It's been years now, maybe as many as 20, but once upon a time Rick Majerus said this and people, including us, thought it was hilarious: "win or lose, I eat my ass off."
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As it turns out, it was prophetic. The struggle Majerus fought with food ultimately cost him his life: he died waiting for a heart transplant.
And what a shame, because he was one of the more brilliant basketball minds to come along. More than that, once you got past his harsh side, he was a very decent man who really looked out for the underdogs in life.
He was also famously devoted to his mother, who died not all that long ago of cancer. Majerus, unlike a lot of coaches, made it clear that she was his priority. We're not saying that other coaches don't love their moms, but rather that they don't feel they can take their foot off the gas for a minute. Majerus never bought that. His mother was his priority and he was at her side.
His finest moment as a coach, in our judgment, came when Utah defeated UNC in the Final Four and Makhtar N'daiye falsely accused one of his Utah players of making racist comments during the game. Majerus sat by his player and said he would have never said such a thing and that he would resign if it were true.
N'daiye ended up exposed as a liar and wrote a half-hearted apology admitting as much.
Majerus was certainly not all sunshine and daisies.
Some of his players were very unhappy with his harshness in practice and games. He would tell you exactly what he thought and it wasn't always pretty. When he was doing TV work he made an unfortunate off-color remark about an actress - was it Ashley Judd? - and seemed to imply something about self-pleasure. It was a cringeworthy moment if ever there was one.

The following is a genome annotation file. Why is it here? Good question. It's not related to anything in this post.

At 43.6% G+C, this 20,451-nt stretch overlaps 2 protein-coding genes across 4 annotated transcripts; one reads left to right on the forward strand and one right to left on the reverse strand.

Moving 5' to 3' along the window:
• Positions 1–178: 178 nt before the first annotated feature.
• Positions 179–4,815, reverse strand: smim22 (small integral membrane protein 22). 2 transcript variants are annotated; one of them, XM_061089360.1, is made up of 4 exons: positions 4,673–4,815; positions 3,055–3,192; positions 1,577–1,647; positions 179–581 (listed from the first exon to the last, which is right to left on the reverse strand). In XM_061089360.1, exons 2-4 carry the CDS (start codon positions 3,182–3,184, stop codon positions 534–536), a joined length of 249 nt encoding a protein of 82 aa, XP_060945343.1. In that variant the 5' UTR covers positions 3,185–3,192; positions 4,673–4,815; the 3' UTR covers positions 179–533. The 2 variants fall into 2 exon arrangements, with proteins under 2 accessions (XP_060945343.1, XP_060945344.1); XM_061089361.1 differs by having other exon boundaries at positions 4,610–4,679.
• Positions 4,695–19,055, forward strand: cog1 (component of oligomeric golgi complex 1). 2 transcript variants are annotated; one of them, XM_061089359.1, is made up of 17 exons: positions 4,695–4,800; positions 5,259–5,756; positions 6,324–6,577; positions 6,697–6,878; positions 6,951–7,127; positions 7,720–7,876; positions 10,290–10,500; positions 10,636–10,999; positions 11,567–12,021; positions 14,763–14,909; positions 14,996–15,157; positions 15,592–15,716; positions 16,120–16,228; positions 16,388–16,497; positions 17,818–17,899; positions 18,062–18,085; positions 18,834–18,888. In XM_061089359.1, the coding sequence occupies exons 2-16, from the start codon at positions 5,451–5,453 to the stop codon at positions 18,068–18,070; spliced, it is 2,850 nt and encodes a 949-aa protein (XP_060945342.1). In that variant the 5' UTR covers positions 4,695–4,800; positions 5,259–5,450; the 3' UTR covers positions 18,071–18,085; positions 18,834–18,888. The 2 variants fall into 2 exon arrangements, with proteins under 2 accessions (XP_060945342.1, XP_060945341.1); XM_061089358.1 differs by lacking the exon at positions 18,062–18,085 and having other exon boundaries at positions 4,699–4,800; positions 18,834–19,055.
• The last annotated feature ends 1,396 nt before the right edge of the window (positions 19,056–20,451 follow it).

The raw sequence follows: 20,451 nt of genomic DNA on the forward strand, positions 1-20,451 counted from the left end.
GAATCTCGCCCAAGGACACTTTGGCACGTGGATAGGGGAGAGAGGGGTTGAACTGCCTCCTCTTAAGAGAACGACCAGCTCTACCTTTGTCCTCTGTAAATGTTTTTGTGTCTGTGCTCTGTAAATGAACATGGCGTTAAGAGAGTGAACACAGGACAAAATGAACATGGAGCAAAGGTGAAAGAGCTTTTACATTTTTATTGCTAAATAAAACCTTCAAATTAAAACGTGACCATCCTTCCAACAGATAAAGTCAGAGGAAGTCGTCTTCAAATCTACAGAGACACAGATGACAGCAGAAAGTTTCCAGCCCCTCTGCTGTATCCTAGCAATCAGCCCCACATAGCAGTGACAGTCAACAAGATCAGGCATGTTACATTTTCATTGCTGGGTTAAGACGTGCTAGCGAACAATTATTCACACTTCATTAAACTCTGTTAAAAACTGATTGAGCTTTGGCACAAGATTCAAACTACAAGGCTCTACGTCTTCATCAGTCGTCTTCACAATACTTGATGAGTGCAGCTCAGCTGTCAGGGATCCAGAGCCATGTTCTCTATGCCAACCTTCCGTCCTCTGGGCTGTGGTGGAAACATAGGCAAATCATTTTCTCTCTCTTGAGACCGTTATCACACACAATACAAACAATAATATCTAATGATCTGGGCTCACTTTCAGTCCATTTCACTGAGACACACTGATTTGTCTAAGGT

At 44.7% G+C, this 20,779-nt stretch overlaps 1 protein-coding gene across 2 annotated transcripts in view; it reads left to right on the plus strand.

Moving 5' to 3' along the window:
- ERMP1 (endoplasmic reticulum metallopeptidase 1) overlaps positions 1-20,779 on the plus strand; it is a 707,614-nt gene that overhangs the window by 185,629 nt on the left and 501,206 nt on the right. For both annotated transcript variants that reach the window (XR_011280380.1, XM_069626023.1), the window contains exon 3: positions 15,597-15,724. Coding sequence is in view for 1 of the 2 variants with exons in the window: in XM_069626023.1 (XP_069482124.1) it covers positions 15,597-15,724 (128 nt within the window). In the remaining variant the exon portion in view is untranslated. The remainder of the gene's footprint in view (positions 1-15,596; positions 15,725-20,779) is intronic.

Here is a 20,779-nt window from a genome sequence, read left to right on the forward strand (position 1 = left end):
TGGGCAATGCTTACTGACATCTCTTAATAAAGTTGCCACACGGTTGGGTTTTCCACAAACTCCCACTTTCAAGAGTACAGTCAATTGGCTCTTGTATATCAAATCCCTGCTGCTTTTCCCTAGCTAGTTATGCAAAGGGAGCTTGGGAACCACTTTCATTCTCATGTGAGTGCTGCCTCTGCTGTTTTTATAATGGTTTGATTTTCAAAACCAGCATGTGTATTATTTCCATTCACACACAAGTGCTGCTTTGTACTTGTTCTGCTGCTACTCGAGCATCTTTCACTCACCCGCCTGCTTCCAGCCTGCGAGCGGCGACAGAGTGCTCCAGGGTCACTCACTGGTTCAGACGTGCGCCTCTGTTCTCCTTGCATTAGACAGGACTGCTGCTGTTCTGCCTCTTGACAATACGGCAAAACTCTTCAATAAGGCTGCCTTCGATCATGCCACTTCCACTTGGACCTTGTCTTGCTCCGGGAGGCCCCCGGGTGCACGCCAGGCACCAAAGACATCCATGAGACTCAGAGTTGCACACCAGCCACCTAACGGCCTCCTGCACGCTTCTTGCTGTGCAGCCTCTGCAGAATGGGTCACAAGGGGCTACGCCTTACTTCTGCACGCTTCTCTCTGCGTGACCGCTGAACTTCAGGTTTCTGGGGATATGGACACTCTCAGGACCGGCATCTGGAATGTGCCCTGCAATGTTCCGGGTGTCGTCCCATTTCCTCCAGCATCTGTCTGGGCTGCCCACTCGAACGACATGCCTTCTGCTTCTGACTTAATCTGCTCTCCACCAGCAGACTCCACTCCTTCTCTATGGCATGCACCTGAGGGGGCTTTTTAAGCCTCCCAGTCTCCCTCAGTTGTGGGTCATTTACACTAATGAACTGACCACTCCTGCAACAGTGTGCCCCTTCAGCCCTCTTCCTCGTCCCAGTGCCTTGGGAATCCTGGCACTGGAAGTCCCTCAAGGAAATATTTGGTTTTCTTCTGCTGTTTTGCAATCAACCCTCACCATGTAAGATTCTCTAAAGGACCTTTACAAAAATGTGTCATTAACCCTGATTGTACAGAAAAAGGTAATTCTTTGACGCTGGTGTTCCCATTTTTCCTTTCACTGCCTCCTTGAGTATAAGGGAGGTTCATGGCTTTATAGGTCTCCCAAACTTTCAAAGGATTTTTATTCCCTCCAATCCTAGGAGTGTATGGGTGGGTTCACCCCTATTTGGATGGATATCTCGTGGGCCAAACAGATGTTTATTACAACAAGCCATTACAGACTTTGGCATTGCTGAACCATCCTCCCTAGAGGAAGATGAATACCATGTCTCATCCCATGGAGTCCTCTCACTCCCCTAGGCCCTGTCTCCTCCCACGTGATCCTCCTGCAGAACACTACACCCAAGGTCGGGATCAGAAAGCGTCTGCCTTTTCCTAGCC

But from all accounts, he was a warm and kind man, at least when players weren't irritating him. Yet, according to his friend, St. Louis reporter Bernie Miklasz, Majerus was a haunted man and a man with a deadly compulsion.
Majerus was no fool. He knew he had a family history of heart disease. It killed his father, his grandmother and, Miklasz says, several uncles.
Yet in spite of that, Majerus couldn't stop eating his ass off. Otherwise, he did the right things: he exercised, he worked on his health, he had great doctors.
But he rarely put himself in a situation to succeed. At Utah, the batchelor Majerus famously lived in a hotel.Â Where do you suppose he ate?
Despite his genius, Majerus also had a habit of wearing out his welcome. When he left Utah, the school was ready to part ways. At St. Louis, when he took his leave of absence, it was generally understood that the school wouldn't be upset if he didn't return.
When you add it up, the occasional harshness towards his players, the evident frustration when he ran up against the reality that genius is not transferable, the various appetites and desires which were turned towards food, the great kindness towards the ailing and the afflicted, the absolute devotion to his mother and to many of his players, many of whom he treated as sons, what we see is this: a brilliant man, a guy who could coach circles around just about anyone, but whose inability to control his appetite ultimately doomed him. There's nothing yet we can do about having a bad gene, but we can modify our behavior to accommodate it.
Majerus, for all his intelligence, for all his ability to understand and motivate young men to work incredibly well in groups, could not apply his psychological insights to himself and his struggles. He found no accomodation.
It's a great loss. As formidable as his coaching ability was, his ability to connect with people, to empathize with underdogs and those who must overcome, that could have led him into a second career. His humanitarian impulses could have found a wonderful outlet and he could have helped a lot of people.
We suspect that at heart Rick Majerus was a lonely man, a perfectionist who never fully understood just how much people respected and valued him.